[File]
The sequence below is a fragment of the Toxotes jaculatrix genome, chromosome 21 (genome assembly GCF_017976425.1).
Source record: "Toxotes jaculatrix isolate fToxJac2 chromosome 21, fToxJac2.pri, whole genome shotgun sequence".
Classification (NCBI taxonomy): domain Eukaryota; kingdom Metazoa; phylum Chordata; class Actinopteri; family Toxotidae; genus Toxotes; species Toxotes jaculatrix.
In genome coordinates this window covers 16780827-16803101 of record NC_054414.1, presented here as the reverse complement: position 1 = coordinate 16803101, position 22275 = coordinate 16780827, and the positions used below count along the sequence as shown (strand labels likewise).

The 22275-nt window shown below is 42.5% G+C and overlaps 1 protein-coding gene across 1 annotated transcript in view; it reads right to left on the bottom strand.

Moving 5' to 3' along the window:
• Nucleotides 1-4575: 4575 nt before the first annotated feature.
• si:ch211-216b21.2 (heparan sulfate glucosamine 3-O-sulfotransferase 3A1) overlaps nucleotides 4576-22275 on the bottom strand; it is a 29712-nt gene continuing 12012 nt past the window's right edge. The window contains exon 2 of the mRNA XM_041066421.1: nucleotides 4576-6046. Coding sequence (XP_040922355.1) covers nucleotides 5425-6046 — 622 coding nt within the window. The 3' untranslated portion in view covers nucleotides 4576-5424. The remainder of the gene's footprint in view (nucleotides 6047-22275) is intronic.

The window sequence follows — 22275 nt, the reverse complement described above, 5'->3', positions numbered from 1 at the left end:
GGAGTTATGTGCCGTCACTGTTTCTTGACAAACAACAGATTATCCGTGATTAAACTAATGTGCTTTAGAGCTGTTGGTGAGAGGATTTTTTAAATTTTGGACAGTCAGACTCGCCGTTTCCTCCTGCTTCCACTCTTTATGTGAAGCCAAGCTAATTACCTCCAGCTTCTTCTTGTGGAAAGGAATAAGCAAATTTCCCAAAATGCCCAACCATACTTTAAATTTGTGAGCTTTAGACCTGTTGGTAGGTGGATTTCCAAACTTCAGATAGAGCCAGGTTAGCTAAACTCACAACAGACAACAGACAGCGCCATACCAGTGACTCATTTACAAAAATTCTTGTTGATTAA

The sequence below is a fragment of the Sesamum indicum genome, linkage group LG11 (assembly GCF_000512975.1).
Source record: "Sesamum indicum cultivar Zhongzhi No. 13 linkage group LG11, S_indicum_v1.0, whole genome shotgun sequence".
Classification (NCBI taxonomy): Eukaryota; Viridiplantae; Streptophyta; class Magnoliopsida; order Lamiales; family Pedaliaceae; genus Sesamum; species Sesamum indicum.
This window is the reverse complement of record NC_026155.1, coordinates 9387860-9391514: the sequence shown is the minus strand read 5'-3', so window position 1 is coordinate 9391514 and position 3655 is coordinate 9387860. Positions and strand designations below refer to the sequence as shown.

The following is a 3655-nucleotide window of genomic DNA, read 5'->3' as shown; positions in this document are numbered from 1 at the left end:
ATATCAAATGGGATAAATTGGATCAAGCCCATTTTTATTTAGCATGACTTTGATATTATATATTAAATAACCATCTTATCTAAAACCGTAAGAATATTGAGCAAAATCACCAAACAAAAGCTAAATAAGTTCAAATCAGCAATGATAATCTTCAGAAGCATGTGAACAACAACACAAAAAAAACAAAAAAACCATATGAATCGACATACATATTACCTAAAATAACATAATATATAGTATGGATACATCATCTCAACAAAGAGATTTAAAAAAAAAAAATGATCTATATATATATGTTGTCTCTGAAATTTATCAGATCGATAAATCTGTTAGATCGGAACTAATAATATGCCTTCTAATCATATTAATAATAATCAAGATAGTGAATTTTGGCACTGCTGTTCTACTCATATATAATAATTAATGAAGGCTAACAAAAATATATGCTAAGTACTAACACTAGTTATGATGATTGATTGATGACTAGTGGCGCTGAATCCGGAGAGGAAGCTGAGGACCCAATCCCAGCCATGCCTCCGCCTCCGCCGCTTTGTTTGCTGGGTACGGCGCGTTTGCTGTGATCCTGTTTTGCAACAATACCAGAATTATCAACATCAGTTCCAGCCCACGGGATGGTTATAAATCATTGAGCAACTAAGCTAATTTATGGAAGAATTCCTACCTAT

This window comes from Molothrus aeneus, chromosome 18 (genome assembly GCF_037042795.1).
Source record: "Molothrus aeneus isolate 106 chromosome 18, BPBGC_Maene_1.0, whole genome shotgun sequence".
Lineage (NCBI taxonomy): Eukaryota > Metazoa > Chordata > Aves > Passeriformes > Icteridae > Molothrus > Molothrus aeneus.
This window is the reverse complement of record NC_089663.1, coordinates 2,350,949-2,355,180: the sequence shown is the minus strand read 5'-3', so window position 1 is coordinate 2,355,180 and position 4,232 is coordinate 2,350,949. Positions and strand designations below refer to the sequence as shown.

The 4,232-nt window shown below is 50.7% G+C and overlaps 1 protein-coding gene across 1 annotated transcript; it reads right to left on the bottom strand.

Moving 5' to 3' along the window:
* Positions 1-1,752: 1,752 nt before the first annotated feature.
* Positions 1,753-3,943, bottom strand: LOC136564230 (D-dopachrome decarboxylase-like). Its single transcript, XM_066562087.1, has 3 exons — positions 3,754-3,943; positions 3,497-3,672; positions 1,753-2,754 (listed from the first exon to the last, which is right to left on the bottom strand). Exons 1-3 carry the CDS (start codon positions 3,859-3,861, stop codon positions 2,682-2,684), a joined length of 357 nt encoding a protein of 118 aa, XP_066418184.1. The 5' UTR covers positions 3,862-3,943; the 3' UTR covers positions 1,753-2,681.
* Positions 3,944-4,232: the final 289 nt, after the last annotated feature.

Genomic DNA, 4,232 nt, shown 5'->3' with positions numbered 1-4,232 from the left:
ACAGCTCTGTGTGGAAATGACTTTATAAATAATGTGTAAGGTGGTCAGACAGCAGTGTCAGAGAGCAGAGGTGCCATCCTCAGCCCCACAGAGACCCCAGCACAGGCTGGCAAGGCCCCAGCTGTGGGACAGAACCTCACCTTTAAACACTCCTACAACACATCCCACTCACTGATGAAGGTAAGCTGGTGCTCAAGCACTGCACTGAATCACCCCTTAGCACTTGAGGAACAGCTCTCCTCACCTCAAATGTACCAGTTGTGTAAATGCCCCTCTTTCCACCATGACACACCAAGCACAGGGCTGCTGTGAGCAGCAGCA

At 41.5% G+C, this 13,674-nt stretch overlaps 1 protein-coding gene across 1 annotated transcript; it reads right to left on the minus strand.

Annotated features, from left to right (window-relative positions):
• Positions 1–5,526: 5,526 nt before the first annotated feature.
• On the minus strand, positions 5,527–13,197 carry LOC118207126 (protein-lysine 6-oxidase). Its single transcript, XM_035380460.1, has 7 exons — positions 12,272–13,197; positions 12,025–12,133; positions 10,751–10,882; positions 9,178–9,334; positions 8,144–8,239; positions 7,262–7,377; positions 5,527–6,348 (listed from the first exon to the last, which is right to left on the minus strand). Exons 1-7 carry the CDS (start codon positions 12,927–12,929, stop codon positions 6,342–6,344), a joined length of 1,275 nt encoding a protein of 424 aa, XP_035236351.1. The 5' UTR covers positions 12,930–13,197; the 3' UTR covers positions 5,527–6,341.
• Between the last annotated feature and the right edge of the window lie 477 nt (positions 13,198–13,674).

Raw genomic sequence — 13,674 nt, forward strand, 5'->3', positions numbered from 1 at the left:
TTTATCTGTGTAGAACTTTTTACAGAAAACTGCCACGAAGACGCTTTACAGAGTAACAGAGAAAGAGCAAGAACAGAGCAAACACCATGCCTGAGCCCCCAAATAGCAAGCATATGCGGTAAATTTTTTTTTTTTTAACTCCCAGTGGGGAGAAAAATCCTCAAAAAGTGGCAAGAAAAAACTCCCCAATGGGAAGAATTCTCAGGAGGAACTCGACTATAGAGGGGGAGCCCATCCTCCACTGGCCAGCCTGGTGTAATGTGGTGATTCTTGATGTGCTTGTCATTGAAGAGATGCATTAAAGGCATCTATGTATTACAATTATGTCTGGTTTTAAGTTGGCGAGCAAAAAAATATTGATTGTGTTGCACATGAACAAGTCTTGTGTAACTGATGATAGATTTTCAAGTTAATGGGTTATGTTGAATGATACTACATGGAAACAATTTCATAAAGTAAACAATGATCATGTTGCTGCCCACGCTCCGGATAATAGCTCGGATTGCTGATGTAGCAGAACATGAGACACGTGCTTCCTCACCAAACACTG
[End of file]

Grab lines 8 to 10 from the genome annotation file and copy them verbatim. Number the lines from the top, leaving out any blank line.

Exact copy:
• si:ch211-216b21.2 (heparan sulfate glucosamine 3-O-sulfotransferase 3A1) overlaps nucleotides 4576-22275 on the bottom strand; it is a 29712-nt gene continuing 12012 nt past the window's right edge. The window contains exon 2 of the mRNA XM_041066421.1: nucleotides 4576-6046. Coding sequence (XP_040922355.1) covers nucleotides 5425-6046 — 622 coding nt within the window. The 3' untranslated portion in view covers nucleotides 4576-5424. The remainder of the gene's footprint in view (nucleotides 6047-22275) is intronic.

The window sequence follows — 22275 nt, the reverse complement described above, 5'->3', positions numbered from 1 at the left end:
GGAGTTATGTGCCGTCACTGTTTCTTGACAAACAACAGATTATCCGTGATTAAACTAATGTGCTTTAGAGCTGTTGGTGAGAGGATTTTTTAAATTTTGGACAGTCAGACTCGCCGTTTCCTCCTGCTTCCACTCTTTATGTGAAGCCAAGCTAATTACCTCCAGCTTCTTCTTGTGGAAAGGAATAAGCAAATTTCCCAAAATGCCCAACCATACTTTAAATTTGTGAGCTTTAGACCTGTTGGTAGGTGGATTTCCAAACTTCAGATAGAGCCAGGTTAGCTAAACTCACAACAGACAACAGACAGCGCCATACCAGTGACTCATTTACAAAAATTCTTGTTGATTAA